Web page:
BOSTON — JOYFUL NOISE: THE NEW TESTAMENT REVISITED
Edited by Rick Moody
and Darcey Steinke
247 pp., $23.95
A thought-provoking anthology of essays, "Joyful Noise: The New Testament Revisited" is a conscious attempt to enter into today's public debate about the values we live by.
Concerned that public discussion on spiritual and moral values is dominated by fundamentalist Christianity, the two editors - raised in religious households - called on fellow artists to speak about their personal experience with the Bible. They sought fresh insights about familiar scriptures to serve as possible models for ethical behavior.
The contributors are from a generation of young adults that, the editors say, often shies away from saying what it believes about spiritual values. But novelists Rick Moody and Darcey Steinke persuaded their colleagues to share private musings and personal interpretations of New Testament texts. The result is a heartfelt, surprising, frank, sometimes sad, and often funny book whose literary quality is consistently high even as its spiritual messages vary greatly.
Not all of the contributors are Christians. A Jew (Jim Lewis in "Was") discusses his admiration for the poetry and vision of John 1:1-18, even while disagreeing with its worldview. And a few speak of the community of secular humanists to which they belong. But the pleasure of this work lies in the way most delve into specific texts to find a passage's relevance to their lives.
In "Jesus Was a Convict," novelist and TV producer Kim Wozencraft discusses the power of Jesus' crucifixion between two criminals and his conversations with them, as presented in Luke 23, and how this has colored her perspective on the death penalty and her work with people in prison.
In "A Love Supreme," novelist Madison Smartt Bell tells of his life-long encounter with I Corinthians 13, and its message of a love that can unlock the door to the prison of self.
In "Within and Without," painter and art critic Stephen Westfall ponders Jesus's teaching on the kingdom of heaven within (Luke 17:20-21), the power and authenticity of the contemplative experience, and the realization that "I cannot experience the kingdom of heaven within me and remain blind to its innateness within you."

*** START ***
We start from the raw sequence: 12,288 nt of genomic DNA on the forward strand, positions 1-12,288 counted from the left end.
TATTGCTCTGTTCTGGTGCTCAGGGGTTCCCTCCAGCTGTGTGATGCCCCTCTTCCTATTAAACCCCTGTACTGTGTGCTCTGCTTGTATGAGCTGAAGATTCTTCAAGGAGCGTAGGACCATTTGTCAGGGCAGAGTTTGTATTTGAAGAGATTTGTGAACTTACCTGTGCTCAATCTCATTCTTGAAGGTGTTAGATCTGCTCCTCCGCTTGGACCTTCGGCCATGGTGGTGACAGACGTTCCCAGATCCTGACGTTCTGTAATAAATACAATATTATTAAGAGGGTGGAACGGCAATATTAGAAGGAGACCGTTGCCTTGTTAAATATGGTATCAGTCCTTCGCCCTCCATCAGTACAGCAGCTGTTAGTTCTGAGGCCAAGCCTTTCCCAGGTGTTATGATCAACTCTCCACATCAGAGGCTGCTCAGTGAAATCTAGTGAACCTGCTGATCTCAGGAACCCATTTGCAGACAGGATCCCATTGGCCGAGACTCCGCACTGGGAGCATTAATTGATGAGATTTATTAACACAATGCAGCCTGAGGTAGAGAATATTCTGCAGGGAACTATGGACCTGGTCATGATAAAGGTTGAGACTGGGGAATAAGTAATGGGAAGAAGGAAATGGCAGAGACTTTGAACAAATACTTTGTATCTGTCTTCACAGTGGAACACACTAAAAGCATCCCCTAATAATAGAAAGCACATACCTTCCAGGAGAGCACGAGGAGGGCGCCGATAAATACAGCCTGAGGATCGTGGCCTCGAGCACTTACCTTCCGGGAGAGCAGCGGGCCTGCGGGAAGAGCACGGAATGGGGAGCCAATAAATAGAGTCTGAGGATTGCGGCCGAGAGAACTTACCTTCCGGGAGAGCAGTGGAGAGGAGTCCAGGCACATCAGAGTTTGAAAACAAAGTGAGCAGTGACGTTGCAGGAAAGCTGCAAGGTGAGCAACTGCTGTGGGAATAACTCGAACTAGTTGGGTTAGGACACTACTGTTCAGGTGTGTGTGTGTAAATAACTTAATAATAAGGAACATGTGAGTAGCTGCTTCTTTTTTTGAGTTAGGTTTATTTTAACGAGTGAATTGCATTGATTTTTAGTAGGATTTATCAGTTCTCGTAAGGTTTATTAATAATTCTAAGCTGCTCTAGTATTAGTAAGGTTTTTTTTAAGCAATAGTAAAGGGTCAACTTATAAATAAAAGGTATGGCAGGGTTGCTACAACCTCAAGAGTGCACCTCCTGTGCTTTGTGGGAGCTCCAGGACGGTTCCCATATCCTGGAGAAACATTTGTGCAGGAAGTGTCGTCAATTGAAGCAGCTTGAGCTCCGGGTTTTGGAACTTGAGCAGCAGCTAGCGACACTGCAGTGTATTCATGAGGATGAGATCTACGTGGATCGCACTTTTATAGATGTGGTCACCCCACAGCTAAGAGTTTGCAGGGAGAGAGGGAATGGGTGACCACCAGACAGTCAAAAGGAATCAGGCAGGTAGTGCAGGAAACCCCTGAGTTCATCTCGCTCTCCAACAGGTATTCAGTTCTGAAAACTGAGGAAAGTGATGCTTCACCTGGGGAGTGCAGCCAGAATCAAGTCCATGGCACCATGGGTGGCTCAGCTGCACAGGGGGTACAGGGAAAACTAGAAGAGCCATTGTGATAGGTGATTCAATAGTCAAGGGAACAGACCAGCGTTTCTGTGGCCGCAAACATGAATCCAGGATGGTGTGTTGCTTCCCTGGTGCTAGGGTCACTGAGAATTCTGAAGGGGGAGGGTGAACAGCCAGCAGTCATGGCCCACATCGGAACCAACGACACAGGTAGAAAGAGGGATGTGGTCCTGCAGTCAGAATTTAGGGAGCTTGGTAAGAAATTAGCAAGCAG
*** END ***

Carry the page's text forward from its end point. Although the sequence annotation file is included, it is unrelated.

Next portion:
Some essays head off in unexpected directions - to the lessons of a communal voodoo experience in Haiti or observations on a Southern Christian sect whose members handle poisonous snakes.
Yet the value of the anthology rests on how it demonstrates that, if we are seeking, God speaks to us in ways we can understand and at the place where we are.
One of the freshest, most amusing essays is Jefferey Eugenides's "Underdog: The Holy Spirit of Acts" - an appreciation of the Holy Spirit and its effects on humanity. After reviewing its astonishing activities throughout Acts and laughing at his failed attempt to speak in tongues, the writer says: "These things are important to keep in mind: that the apostles were constantly amazed at what the Holy Spirit did; that the Holy Spirit went where it wanted to, into the unclean people it wanted to; and that the nature of the Holy Spirit is progressive, inclusive, emancipating, and demanding in ways we cannot foresee."
These various encounters with the New Testament highlight humility, inclusiveness, love, trust in the power of the Spirit, selflessness, and the demand to judge not. Whether this book broadens the debate on values, it offers fresh evidence of the power the gospel message holds for those seeking spiritual and moral anchors.
* Jane Lampmann is the Monitor's Features editor.